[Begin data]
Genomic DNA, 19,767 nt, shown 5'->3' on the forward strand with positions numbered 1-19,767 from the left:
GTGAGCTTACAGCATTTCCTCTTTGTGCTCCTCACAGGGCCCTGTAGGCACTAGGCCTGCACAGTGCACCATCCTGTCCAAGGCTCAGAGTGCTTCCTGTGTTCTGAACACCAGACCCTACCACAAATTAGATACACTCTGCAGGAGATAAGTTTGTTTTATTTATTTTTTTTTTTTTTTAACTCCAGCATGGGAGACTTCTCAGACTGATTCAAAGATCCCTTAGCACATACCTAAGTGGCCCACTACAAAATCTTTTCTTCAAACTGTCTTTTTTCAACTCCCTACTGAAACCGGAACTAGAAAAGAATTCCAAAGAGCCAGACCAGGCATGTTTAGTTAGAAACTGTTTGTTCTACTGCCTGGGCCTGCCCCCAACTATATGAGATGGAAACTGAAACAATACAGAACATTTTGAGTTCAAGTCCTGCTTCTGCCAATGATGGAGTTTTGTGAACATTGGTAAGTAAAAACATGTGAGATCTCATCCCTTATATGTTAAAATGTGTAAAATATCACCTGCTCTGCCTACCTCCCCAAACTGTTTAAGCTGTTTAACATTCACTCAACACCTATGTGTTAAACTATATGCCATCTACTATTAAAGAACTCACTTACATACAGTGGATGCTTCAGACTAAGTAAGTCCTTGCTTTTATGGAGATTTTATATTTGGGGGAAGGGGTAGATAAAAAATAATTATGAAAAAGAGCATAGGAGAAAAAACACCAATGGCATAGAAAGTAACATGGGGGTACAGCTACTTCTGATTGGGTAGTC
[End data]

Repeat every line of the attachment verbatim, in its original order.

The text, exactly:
Genomic DNA, 19,767 nt, shown 5'->3' on the forward strand with positions numbered 1-19,767 from the left:
GTGAGCTTACAGCATTTCCTCTTTGTGCTCCTCACAGGGCCCTGTAGGCACTAGGCCTGCACAGTGCACCATCCTGTCCAAGGCTCAGAGTGCTTCCTGTGTTCTGAACACCAGACCCTACCACAAATTAGATACACTCTGCAGGAGATAAGTTTGTTTTATTTATTTTTTTTTTTTTTTAACTCCAGCATGGGAGACTTCTCAGACTGATTCAAAGATCCCTTAGCACATACCTAAGTGGCCCACTACAAAATCTTTTCTTCAAACTGTCTTTTTTCAACTCCCTACTGAAACCGGAACTAGAAAAGAATTCCAAAGAGCCAGACCAGGCATGTTTAGTTAGAAACTGTTTGTTCTACTGCCTGGGCCTGCCCCCAACTATATGAGATGGAAACTGAAACAATACAGAACATTTTGAGTTCAAGTCCTGCTTCTGCCAATGATGGAGTTTTGTGAACATTGGTAAGTAAAAACATGTGAGATCTCATCCCTTATATGTTAAAATGTGTAAAATATCACCTGCTCTGCCTACCTCCCCAAACTGTTTAAGCTGTTTAACATTCACTCAACACCTATGTGTTAAACTATATGCCATCTACTATTAAAGAACTCACTTACATACAGTGGATGCTTCAGACTAAGTAAGTCCTTGCTTTTATGGAGATTTTATATTTGGGGGAAGGGGTAGATAAAAAATAATTATGAAAAAGAGCATAGGAGAAAAAACACCAATGGCATAGAAAGTAACATGGGGGTACAGCTACTTCTGATTGGGTAGTC